Originally created 07/29/01

State stands to benefit from bill

An important piece of legislation that would funnel more than $8 million each year into Georgia wildlife and conservation programs passed a milestone in Washington last week but still has hurdles to leap.

The House Resources Committee voted 29-12 to foward the Conservation & Reinvestment Act to the full House for further consideration. The landmark bill came close to passage last year.

David Waller, director of Georgia's Wildlife Resources Division, said the bill would reinvest $3.1 billion in federal offshore gas and oil lease revenues into wildlife programs, conservation and other efforts.

He is hopeful it will pass and become law this year.

Georgia's total annual share would be almost $40 million - of which $8 million would be exclusively for wildlife-related purposes.

"CARA would provide an assured funding source for programs that benefit non-game wildlife, such as songbirds, marina mammals, reptiles and amphibians that currently receive very limited funding," he said.

Georgia's non-game wildlife conservation funds come mostly from voluntary donations through special wildlife license tag sales and the "Give Wildlife a Chance" checkoff box on state income tax return forms.

Although helpful, those funding sources are inconsistent and insufficient for protecting important species and sensitive areas, said Mike Harris, chief of Georgia's Non-Game Wildlife and Natural Heritage Section.

"CARA would more than quadruple our current budget for these types of projects and allow us to greatly enhance our wildlife education programs and wildlife-related recreation programs on state-owned lands," he said.

CARA passed the House by a 3-1 margin last year. Then, despite a letter signed by 63 Senators urging Senate passage, CARA never reached the Senate floor for final approval before the end of the Congressional session.

Wildlife proponents are watching - and hoping for a better outcome this year.

DUCKS DOWN, BUT NOT GEESE: The U.S. Fish & Wildlife Service, which reported a decline in most major species of ducks that use the Atlantic Flyway, found things different this year with Canada geese.

Record numbers of geese will be airborne along the East Coast this year, despite years of steep population declines in the 1980s and early 1990s.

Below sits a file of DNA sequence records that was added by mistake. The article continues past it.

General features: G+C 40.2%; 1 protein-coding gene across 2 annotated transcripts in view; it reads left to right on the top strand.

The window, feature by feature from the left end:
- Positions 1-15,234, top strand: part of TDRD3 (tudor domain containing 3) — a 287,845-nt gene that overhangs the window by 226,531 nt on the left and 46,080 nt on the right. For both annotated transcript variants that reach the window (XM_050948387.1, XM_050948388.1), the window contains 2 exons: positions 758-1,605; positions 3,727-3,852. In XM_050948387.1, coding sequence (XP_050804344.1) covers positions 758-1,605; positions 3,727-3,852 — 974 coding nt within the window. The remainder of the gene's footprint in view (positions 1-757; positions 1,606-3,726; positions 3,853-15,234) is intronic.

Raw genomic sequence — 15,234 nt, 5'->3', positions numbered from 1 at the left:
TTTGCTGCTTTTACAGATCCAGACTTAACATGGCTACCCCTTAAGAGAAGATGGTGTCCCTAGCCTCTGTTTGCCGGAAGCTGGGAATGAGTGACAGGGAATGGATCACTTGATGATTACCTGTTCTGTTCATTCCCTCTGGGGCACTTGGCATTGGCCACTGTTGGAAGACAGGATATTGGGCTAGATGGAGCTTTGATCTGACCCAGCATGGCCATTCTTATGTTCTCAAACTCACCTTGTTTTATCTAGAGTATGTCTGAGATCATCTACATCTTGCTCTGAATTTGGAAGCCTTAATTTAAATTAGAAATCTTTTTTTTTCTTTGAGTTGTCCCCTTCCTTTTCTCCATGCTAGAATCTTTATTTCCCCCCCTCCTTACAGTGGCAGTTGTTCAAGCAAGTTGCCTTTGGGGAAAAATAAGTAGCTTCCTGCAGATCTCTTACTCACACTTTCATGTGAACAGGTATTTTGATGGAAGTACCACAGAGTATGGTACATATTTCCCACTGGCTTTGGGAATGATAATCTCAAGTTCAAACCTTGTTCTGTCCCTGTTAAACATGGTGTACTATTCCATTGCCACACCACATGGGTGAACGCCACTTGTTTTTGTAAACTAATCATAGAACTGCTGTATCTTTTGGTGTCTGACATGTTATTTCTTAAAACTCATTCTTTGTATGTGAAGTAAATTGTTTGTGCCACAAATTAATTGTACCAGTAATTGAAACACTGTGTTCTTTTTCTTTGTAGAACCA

Federal biologists found an all-time record 146,000 nesting pairs of geese during this year's aerial surveys of breeding grounds in northern Quebec - a dramatic 57 percent increase from last year.

USF&WS Director Marshall Jones said the resurgence of the powerful migratory waterfowl can be attributed to cooperative efforts among states that are host to Canada geese at different times of the year.

Populations of Atlantic Flyway Canadas declined so drastically in the 1980s that federal authorities closed the flyway to hunting in 1995 and limited hunting resumed in most areas just two years ago.

The Atlantic population of Canadas, by the way, shouldn't be confused with our resident populations of birds that thrive along the Savannah River and at Thurmond Lake.

Although those populations share genetic characteristics - and occasional wintering grounds - with migratory geese, they are distinctly different and remain in Georgia and South Carolina year-round.

BUCK-A-RAMA TIME: The 2001 Atlanta Buck-a-rama, put on by the Georgia Wildlife Federation, will be held Thursday through Sunday at the Atlanta Expo Center off Interstate 285.

It is the largest trade show of its kind in the Southeast - and a valuable tool to further the Wildlife Federation's myriad conservation and outdoor programs. Admission is $7 for adults, $4 for seniors and $4 for children 6-12.

Reach Rob Pavey at (706) 868-1222, Ext. 119, or rpavey@augustachronicle.com.


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